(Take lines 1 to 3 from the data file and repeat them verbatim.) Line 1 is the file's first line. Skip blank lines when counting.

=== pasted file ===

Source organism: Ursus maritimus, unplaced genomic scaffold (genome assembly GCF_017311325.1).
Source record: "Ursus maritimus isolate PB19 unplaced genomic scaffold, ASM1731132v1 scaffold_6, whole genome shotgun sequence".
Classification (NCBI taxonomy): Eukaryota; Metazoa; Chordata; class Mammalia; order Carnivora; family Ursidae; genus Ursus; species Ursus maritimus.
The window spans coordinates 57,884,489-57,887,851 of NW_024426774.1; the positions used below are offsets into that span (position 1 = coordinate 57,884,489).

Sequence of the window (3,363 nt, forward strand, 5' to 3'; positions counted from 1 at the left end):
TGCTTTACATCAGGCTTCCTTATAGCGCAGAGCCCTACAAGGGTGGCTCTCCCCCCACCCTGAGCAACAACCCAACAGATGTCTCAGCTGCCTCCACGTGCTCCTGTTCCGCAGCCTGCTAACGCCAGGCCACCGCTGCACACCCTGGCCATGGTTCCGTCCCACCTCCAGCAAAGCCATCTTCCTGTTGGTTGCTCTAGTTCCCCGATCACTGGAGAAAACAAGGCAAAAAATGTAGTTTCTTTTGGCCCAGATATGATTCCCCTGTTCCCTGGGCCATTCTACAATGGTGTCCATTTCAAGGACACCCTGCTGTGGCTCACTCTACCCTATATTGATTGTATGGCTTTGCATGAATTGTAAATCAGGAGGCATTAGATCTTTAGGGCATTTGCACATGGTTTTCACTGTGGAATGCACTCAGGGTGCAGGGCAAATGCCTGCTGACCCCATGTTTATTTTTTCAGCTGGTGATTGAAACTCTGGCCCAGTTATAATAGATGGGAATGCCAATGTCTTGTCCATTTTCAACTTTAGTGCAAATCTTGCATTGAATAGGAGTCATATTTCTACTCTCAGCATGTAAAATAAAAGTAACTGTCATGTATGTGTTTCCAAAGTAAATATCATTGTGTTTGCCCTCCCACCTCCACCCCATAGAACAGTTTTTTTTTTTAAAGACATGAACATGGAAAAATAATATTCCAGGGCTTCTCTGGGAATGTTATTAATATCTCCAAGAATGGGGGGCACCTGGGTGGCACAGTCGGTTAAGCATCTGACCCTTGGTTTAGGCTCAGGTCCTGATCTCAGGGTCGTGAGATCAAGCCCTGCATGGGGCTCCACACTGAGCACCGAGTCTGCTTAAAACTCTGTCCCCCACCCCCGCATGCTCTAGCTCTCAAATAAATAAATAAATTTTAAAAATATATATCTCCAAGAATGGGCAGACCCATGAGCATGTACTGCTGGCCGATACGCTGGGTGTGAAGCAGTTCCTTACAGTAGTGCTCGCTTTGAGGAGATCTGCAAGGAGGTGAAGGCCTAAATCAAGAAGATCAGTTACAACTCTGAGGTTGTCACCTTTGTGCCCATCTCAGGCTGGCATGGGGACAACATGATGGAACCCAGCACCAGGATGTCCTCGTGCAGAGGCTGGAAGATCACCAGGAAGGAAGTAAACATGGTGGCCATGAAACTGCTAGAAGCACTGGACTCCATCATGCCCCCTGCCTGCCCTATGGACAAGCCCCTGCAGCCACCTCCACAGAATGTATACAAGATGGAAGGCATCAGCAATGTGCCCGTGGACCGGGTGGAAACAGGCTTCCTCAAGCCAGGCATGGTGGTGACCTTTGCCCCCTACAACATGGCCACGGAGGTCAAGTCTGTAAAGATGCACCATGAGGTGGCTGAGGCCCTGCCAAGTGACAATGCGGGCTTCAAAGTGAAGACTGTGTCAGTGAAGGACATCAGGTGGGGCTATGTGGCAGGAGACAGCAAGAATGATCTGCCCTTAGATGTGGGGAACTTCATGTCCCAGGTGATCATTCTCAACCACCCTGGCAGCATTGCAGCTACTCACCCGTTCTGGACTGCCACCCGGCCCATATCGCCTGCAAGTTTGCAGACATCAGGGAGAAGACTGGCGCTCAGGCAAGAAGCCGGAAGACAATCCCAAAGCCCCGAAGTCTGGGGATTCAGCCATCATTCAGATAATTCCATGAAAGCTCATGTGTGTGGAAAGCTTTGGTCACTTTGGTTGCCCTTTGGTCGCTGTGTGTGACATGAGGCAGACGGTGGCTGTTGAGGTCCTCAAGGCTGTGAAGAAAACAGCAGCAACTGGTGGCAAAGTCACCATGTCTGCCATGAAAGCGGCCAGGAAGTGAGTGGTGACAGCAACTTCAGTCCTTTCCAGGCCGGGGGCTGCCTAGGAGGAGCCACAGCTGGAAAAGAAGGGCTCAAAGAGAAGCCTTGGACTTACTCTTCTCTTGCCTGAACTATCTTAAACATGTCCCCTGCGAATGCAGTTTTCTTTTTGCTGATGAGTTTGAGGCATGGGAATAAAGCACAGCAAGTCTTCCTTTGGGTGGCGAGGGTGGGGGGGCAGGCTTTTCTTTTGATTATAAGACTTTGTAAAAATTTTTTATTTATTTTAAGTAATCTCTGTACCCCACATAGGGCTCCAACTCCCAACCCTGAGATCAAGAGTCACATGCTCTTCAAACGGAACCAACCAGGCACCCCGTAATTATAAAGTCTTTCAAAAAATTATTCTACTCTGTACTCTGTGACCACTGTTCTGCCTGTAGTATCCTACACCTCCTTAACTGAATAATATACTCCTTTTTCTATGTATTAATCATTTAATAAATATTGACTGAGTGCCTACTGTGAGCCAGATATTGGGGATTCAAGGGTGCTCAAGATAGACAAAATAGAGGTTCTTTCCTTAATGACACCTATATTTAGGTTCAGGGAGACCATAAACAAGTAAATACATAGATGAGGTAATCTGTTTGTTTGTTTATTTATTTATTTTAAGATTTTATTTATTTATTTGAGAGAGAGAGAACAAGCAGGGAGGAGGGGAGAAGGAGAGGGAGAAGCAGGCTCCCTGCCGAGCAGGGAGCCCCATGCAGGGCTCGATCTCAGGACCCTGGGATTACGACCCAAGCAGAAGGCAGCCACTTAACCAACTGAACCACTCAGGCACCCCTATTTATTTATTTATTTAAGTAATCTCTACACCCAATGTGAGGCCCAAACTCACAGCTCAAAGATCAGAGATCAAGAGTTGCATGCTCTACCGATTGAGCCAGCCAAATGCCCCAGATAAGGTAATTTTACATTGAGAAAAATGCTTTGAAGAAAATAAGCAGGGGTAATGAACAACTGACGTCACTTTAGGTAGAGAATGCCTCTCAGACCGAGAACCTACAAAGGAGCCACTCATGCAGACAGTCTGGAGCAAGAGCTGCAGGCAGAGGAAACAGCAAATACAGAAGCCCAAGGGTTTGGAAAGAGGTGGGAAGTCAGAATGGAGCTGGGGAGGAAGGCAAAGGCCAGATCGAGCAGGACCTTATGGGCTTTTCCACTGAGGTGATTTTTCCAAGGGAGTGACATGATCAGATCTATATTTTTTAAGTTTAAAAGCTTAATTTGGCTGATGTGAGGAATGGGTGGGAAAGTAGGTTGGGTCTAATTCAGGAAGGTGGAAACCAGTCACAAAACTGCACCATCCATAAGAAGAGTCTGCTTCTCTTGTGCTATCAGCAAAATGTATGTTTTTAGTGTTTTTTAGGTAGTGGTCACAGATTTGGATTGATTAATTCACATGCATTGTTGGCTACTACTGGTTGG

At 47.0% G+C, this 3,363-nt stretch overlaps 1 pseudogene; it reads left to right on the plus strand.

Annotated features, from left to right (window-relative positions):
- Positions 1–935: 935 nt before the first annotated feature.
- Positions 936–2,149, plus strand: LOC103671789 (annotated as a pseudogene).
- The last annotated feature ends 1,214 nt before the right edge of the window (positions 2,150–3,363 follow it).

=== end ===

Source organism: Ursus maritimus, unplaced genomic scaffold (genome assembly GCF_017311325.1).
Source record: "Ursus maritimus isolate PB19 unplaced genomic scaffold, ASM1731132v1 scaffold_6, whole genome shotgun sequence".
Classification (NCBI taxonomy): Eukaryota; Metazoa; Chordata; class Mammalia; order Carnivora; family Ursidae; genus Ursus; species Ursus maritimus.